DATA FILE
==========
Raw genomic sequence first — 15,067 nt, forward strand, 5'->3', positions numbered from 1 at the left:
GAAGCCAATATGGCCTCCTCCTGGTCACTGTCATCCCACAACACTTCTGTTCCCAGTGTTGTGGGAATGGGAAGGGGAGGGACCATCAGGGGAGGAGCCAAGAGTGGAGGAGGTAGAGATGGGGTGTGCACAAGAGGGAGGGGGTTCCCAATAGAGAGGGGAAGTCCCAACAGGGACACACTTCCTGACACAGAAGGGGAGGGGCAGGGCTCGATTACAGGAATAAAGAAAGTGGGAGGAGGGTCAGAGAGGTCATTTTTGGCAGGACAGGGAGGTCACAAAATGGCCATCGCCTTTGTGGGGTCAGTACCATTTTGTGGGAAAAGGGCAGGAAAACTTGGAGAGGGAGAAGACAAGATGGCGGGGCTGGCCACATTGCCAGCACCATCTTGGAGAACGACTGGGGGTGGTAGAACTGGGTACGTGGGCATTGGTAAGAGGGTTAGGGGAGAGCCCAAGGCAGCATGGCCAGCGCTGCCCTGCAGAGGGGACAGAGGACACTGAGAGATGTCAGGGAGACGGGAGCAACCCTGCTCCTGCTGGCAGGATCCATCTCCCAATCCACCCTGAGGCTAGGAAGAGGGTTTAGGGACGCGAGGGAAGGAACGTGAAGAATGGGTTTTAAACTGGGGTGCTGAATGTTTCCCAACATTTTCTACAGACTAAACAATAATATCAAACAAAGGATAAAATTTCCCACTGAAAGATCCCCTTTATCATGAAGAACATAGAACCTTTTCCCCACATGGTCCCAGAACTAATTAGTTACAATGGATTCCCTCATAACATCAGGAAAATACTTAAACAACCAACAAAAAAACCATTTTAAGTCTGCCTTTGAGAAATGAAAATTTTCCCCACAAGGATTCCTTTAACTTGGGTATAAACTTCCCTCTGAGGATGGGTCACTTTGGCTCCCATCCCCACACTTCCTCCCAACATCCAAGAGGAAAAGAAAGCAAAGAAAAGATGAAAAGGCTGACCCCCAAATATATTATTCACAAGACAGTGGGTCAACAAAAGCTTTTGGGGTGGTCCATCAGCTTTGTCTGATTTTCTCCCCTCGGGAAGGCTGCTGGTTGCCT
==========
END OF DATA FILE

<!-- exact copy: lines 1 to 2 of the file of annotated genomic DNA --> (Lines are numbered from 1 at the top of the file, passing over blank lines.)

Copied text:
Raw genomic sequence first — 15,067 nt, forward strand, 5'->3', positions numbered from 1 at the left:
GAAGCCAATATGGCCTCCTCCTGGTCACTGTCATCCCACAACACTTCTGTTCCCAGTGTTGTGGGAATGGGAAGGGGAGGGACCATCAGGGGAGGAGCCAAGAGTGGAGGAGGTAGAGATGGGGTGTGCACAAGAGGGAGGGGGTTCCCAATAGAGAGGGGAAGTCCCAACAGGGACACACTTCCTGACACAGAAGGGGAGGGGCAGGGCTCGATTACAGGAATAAAGAAAGTGGGAGGAGGGTCAGAGAGGTCATTTTTGGCAGGACAGGGAGGTCACAAAATGGCCATCGCCTTTGTGGGGTCAGTACCATTTTGTGGGAAAAGGGCAGGAAAACTTGGAGAGGGAGAAGACAAGATGGCGGGGCTGGCCACATTGCCAGCACCATCTTGGAGAACGACTGGGGGTGGTAGAACTGGGTACGTGGGCATTGGTAAGAGGGTTAGGGGAGAGCCCAAGGCAGCATGGCCAGCGCTGCCCTGCAGAGGGGACAGAGGACACTGAGAGATGTCAGGGAGACGGGAGCAACCCTGCTCCTGCTGGCAGGATCCATCTCCCAATCCACCCTGAGGCTAGGAAGAGGGTTTAGGGACGCGAGGGAAGGAACGTGAAGAATGGGTTTTAAACTGGGGTGCTGAATGTTTCCCAACATTTTCTACAGACTAAACAATAATATCAAACAAAGGATAAAATTTCCCACTGAAAGATCCCCTTTATCATGAAGAACATAGAACCTTTTCCCCACATGGTCCCAGAACTAATTAGTTACAATGGATTCCCTCATAACATCAGGAAAATACTTAAACAACCAACAAAAAAACCATTTTAAGTCTGCCTTTGAGAAATGAAAATTTTCCCCACAAGGATTCCTTTAACTTGGGTATAAACTTCCCTCTGAGGATGGGTCACTTTGGCTCCCATCCCCACACTTCCTCCCAACATCCAAGAGGAAAAGAAAGCAAAGAAAAGATGAAAAGGCTGACCCCCAAATATATTATTCACAAGACAGTGGGTCAACAAAAGCTTTTGGGGTGGTCCATCAGCTTTGTCTGATTTTCTCCCCTCGGGAAGGCTGCTGGTTGCCT